Ideas for creative photoshoots.
These quick adjustments turn average photos into dynamic, one-of-a-kind shots.
What turns photoshoots from ordinary to extraordinary is the way the photos are shot. Learn how to play around with angles, depth, crops, and scale for a photoshoot that’s edgy and original.
Try adjusting these elements for your next photoshoot:
Angles: Instead of photographing your composition head on, experiment with different perspectives. Shooting from a low angle is a great technique for making your composition look larger-than-life. It’s also helpful for eliminating distracting backgrounds. Aerial photography, on the other hand, shrinks your subject relative to its surroundings and turns the ground into your photo’s backdrop.
Scale: As with angles, you can use scale to enlarge or shrink your subject relative to its surroundings. For instance, if your subject is a human next to a towering tree, shooting both objects side-by-side in full draws attention to the awe of nature next to the relative smallness of the person. Also try “forced perspective” to create illusions of size. For example, if you set a person far back in a scene and shoot from a low angle, a piece of grass in the foreground could appear to be the same size as the human in the background. These optical illusions make for fun and playful compositions.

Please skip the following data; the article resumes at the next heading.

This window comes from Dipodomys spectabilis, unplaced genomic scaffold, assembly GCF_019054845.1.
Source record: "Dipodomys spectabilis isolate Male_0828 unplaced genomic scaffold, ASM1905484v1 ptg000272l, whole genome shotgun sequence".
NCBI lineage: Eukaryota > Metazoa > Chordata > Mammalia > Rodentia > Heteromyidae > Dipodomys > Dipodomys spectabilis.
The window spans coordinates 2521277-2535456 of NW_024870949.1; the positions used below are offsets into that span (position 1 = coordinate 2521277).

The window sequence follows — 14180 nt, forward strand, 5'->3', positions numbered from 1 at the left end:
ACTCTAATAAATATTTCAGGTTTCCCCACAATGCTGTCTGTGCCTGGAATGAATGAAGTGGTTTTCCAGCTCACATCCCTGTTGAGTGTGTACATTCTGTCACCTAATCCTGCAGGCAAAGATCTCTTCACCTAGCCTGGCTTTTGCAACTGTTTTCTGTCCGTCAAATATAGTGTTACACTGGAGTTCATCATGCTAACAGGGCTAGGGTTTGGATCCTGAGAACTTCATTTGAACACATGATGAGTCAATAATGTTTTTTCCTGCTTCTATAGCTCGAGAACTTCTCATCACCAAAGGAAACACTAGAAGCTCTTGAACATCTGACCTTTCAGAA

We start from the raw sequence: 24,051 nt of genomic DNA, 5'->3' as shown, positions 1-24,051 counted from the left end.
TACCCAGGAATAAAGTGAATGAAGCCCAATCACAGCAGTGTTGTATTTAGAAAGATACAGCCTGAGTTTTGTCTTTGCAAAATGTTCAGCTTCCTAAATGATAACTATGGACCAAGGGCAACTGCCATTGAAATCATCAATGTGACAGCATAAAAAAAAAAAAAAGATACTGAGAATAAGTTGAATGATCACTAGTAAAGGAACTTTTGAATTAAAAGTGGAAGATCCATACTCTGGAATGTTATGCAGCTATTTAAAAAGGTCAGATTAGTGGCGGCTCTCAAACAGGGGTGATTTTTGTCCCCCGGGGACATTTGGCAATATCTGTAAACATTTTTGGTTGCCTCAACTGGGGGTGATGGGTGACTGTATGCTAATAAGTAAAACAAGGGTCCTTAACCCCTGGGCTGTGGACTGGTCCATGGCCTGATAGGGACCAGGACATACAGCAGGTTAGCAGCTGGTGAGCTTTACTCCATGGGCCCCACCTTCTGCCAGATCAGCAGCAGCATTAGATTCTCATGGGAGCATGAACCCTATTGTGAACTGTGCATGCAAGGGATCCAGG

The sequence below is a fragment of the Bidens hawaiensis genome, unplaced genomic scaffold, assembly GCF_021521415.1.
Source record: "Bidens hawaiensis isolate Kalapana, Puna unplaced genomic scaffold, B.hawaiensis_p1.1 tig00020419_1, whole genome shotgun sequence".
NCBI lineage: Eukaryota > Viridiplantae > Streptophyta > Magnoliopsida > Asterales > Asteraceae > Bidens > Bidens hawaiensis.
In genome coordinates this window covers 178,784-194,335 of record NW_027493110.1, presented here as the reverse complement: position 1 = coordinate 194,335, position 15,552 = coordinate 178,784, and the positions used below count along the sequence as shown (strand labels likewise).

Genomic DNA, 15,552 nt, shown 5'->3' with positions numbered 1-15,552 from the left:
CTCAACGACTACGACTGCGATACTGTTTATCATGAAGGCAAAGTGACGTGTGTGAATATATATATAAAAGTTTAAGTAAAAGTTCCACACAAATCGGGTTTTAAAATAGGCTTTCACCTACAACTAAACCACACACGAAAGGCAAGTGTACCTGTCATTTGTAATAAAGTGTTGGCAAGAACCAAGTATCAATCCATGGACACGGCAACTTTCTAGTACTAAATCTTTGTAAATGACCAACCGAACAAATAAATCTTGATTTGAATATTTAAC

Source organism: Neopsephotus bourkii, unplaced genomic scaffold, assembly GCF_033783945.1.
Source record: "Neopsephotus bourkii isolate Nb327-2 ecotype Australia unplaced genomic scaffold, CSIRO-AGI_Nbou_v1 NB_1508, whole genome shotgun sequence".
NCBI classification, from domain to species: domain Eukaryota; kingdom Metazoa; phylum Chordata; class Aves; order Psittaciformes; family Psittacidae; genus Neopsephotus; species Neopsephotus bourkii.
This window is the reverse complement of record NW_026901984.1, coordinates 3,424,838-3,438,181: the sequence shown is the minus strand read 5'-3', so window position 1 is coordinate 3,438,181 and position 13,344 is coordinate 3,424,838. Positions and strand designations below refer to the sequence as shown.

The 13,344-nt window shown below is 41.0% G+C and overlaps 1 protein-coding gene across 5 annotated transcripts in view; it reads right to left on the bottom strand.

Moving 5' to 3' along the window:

Depth: A shallow depth of field flattens your photo, bringing the foreground into heightened focus and blurring the background. Using a shallow depth of field is an easy way to draw attention to your photo’s subject while keeping an interesting composition.
Crops: Close crops of a picture create an abstract effect, highlighting patterns and geometry in the details rather than making sense of a full subject. Zooming and cropping are great tools to create a striking and thought-provoking photo.
Explore more tips.
Learn more about how to take creative photos, from lens adjustments to perspective ideas. And explore everything you can do with Adobe Photoshop and Lightroom to make a real creative difference in your editing process.